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The Heroines of Soe: F Section: Britain's Secret Women in France Paperback – 1 Dec 2012
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"Tells the story of some women whose deeds are not usually detailed . . . an absorbing read . . . a fine book which adds much to the literature of one of the most intriguing aspects of the Second World War." --"History Times"
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The book concentrates upon the female members of F (French) Section of SOE. Each member is given her own (short) chapter providing brief antecedents, how the individual came to the notice of SOE, her training and deployment.
It's at this point in each narrative where the reader would do well to have some knowledge of SOE and F Section in particular because the story can easily become confusing. With the multiplicity of names for 'circuits' and sub-circuits, the names of individuals within them (including code-names and aliases), the way that members were swapped between circuits or they re-allocated themselves, it may become confusing to a reader who has no previous knowledge of SOE's modus operandi.
The author's style is a bit clunky at times and while this is a fine effort to draw all the female F Section members into one volume there is much necessary repetition in many chapters because few stories don't touch upon that of another, some indeed having a common tragic ending.
The content isn't without a few simple errors that wider research might have avoided. However, none of these really detract from the overall effect and nothing can undermine the respect due to these courageous women, nor their right to have their stories told without the usual romanticised nonsense that movie-makers feel unable to avoid. In that respect, the author has succeeded and I commend this effort to bring the stories of many remarkable women together in one volume - a task not made easy by the paucity of available information due to official secrecy and the modesty of the women themselves.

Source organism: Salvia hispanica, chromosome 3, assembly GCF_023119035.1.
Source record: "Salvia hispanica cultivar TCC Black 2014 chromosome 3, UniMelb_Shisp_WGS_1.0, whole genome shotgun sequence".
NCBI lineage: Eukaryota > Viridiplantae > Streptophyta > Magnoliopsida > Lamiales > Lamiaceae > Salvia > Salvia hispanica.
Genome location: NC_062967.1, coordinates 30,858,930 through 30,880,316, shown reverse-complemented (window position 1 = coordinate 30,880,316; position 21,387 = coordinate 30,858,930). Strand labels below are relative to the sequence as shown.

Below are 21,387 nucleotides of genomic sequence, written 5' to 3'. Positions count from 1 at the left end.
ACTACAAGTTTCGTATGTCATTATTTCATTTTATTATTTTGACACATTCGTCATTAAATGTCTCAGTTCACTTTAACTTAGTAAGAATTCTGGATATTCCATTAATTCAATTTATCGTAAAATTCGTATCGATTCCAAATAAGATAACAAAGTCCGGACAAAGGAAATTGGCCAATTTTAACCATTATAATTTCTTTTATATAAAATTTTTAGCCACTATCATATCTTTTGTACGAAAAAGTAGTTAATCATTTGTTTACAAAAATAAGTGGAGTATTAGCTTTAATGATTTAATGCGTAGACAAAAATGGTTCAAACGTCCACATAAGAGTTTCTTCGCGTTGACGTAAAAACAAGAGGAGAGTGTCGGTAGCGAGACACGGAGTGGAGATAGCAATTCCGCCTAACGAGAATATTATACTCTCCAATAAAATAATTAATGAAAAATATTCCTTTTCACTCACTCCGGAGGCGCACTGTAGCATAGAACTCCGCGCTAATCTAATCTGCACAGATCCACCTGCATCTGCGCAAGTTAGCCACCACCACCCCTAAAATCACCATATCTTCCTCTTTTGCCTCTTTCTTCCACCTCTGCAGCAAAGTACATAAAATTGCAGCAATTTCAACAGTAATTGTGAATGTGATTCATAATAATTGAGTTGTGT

It is also good to see that many of the photos of the women are not the ones most often published, a detail that I found particularly welcome.
There were far fewer women than men employed by SOE and mostly as radio operators or couriers; a few rose to lead a Group of agents. Most had some familial or marital connection with France and a good command of the language. A knowledge of the country's geography and customs would be useful as was the ability not to draw undue attention to their presence. Essentially, they had to merge into the background and not all achieved it.
All agents, regardless of gender, would receive similar training which would include use of several weapons, self defense, radio technique, coding and decoding and, almost always, parachute training as most were to be dropped. Some may also receive sabotage training. Although some of the SOE men had been seconded from a military unit, all of the women were civilians although they may as a pretext be given a uniformed military rank either in FANY (nursing) or as a WAAF or WAAC (mostly as ambulance drivers).
Women were considered better for some roles than were men. They may be better able to detract undue German attention by a smile or use of their guile and there were places where women were thought to be less obvious or cause for suspicion. A job in a dress shop, hairdresser, beautician or something of that nature could be a good cover.
It is an unfortunate fact of history that, in the event of capture, a female agent would be treated as severely as would a male and their fate could be the same. Consequently, several female agents were killed in the field at their radio or in action and several more in concentration camps. The stories of Odette Sansom and Violette Szabo are probably two of the best known from this group; Odette survived the war but Violette did not.
"The Heroines of SOE: F Section: Britain's Secret Women in France" by Squadron Leader Beryl E. Escott is the story of those women. Although Canadian by birth, she joined the WAAF in 1961 and rose through its ranks. She has written several books, specifically about the WAAF and through its sideways association, in this instance, also SOE. Unfortunately, she is not that good a writer and may not provide the best opportunity that her subject deserves.
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